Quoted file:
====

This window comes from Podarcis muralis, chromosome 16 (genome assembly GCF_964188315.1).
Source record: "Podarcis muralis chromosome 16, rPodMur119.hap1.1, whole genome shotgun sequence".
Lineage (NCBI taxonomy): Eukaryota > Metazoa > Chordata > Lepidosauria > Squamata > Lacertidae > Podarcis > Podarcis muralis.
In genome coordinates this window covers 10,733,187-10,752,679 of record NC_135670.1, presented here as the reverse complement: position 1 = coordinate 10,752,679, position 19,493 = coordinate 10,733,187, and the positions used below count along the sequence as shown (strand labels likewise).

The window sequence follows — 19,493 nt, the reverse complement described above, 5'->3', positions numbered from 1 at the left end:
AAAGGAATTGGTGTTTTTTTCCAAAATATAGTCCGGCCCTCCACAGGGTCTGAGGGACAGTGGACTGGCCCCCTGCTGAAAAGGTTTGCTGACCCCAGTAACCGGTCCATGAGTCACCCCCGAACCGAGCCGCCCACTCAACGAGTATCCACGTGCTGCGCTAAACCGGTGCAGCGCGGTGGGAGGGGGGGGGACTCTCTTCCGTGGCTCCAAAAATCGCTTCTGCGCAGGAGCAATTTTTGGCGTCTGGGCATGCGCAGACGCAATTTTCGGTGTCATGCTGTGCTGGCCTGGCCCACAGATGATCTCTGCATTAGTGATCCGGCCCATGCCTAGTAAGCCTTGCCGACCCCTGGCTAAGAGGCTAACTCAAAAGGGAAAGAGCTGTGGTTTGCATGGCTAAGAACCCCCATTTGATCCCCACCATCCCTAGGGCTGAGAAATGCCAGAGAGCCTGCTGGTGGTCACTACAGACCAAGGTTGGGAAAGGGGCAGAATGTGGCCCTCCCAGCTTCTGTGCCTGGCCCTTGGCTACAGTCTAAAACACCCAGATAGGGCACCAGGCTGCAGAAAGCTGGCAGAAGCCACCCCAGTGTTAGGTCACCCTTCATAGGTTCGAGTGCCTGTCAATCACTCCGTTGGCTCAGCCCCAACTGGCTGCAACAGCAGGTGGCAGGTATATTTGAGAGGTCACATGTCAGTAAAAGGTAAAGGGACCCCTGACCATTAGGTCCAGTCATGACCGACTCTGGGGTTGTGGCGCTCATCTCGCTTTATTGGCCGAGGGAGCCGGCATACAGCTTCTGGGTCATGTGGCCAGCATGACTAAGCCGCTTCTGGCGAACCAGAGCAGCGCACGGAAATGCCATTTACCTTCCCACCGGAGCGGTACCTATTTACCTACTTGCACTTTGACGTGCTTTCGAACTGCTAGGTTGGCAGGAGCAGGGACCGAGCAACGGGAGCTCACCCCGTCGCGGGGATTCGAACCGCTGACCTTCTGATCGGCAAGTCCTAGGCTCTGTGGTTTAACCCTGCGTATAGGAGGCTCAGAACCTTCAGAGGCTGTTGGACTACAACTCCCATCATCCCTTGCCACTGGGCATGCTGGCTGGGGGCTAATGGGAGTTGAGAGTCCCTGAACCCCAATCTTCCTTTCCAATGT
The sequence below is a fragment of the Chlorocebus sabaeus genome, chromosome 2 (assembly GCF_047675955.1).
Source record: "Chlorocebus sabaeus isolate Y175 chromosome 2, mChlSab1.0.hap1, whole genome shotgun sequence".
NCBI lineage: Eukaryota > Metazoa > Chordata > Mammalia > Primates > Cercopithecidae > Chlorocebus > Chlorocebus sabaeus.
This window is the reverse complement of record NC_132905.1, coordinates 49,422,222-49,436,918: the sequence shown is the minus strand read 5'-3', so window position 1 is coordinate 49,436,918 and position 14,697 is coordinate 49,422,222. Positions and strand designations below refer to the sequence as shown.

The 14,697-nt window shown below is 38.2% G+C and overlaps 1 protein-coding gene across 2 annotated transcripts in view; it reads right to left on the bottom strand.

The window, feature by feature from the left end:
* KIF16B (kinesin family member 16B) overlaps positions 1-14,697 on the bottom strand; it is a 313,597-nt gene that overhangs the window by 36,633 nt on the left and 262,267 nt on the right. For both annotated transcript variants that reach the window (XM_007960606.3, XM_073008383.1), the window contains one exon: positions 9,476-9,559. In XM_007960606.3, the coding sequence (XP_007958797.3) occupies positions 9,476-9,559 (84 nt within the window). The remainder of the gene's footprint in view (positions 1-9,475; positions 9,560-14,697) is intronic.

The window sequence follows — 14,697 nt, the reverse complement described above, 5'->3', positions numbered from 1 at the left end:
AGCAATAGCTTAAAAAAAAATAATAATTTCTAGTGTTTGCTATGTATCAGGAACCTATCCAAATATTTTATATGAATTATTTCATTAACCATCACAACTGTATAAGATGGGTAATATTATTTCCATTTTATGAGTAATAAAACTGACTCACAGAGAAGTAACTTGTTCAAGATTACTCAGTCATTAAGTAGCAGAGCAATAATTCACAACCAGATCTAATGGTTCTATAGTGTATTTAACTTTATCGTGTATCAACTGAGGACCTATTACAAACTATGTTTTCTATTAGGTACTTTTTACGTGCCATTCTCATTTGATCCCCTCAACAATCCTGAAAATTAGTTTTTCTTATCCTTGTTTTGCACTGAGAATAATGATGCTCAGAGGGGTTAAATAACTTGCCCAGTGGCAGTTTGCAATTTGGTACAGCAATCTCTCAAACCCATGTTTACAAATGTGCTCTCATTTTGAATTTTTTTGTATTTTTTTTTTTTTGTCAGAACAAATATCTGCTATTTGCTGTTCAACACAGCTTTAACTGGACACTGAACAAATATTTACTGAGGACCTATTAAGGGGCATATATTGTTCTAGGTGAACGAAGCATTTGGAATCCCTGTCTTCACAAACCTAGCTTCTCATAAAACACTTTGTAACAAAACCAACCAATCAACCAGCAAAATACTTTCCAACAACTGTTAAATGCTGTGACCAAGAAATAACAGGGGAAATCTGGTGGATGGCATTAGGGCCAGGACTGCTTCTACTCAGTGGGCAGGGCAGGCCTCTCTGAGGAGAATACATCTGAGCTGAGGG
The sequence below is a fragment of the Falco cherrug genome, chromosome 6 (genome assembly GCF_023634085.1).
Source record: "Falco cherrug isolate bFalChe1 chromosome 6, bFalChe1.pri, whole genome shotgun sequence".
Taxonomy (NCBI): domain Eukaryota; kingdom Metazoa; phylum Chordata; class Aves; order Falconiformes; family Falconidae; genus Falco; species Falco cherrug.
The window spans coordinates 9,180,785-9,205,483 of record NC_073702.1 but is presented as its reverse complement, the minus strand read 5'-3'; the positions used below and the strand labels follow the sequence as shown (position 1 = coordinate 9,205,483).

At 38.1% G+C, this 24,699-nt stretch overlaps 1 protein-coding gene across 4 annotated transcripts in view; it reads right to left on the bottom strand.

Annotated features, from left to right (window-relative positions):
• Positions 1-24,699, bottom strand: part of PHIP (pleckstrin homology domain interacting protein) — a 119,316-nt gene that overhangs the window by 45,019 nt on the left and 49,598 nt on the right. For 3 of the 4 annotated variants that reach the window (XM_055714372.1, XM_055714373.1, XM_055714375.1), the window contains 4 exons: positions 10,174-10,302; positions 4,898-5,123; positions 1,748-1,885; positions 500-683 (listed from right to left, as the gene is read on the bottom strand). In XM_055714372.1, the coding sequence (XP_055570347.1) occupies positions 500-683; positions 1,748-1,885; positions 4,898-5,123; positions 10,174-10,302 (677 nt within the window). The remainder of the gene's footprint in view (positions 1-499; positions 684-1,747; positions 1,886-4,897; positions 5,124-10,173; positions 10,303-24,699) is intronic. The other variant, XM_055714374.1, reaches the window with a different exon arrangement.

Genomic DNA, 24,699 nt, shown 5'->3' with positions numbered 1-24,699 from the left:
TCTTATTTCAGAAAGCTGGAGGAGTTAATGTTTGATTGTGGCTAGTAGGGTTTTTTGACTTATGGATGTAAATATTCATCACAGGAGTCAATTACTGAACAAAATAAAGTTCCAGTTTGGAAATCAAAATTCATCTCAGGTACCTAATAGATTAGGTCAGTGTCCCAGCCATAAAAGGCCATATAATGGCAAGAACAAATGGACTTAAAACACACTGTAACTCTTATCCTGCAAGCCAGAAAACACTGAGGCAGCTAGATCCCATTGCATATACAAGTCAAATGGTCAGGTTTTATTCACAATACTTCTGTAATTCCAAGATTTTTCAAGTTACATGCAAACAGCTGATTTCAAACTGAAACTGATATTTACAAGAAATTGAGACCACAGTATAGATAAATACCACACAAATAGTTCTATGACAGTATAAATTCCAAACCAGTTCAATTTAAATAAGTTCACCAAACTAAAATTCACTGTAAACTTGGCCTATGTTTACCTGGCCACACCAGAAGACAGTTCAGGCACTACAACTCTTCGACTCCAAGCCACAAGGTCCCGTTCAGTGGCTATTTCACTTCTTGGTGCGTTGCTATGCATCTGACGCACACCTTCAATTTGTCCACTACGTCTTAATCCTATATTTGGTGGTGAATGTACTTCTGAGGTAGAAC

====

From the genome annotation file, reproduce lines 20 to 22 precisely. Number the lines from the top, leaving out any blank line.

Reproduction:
At 38.1% G+C, this 24,699-nt stretch overlaps 1 protein-coding gene across 4 annotated transcripts in view; it reads right to left on the bottom strand.

Annotated features, from left to right (window-relative positions):
• Positions 1-24,699, bottom strand: part of PHIP (pleckstrin homology domain interacting protein) — a 119,316-nt gene that overhangs the window by 45,019 nt on the left and 49,598 nt on the right. For 3 of the 4 annotated variants that reach the window (XM_055714372.1, XM_055714373.1, XM_055714375.1), the window contains 4 exons: positions 10,174-10,302; positions 4,898-5,123; positions 1,748-1,885; positions 500-683 (listed from right to left, as the gene is read on the bottom strand). In XM_055714372.1, the coding sequence (XP_055570347.1) occupies positions 500-683; positions 1,748-1,885; positions 4,898-5,123; positions 10,174-10,302 (677 nt within the window). The remainder of the gene's footprint in view (positions 1-499; positions 684-1,747; positions 1,886-4,897; positions 5,124-10,173; positions 10,303-24,699) is intronic. The other variant, XM_055714374.1, reaches the window with a different exon arrangement.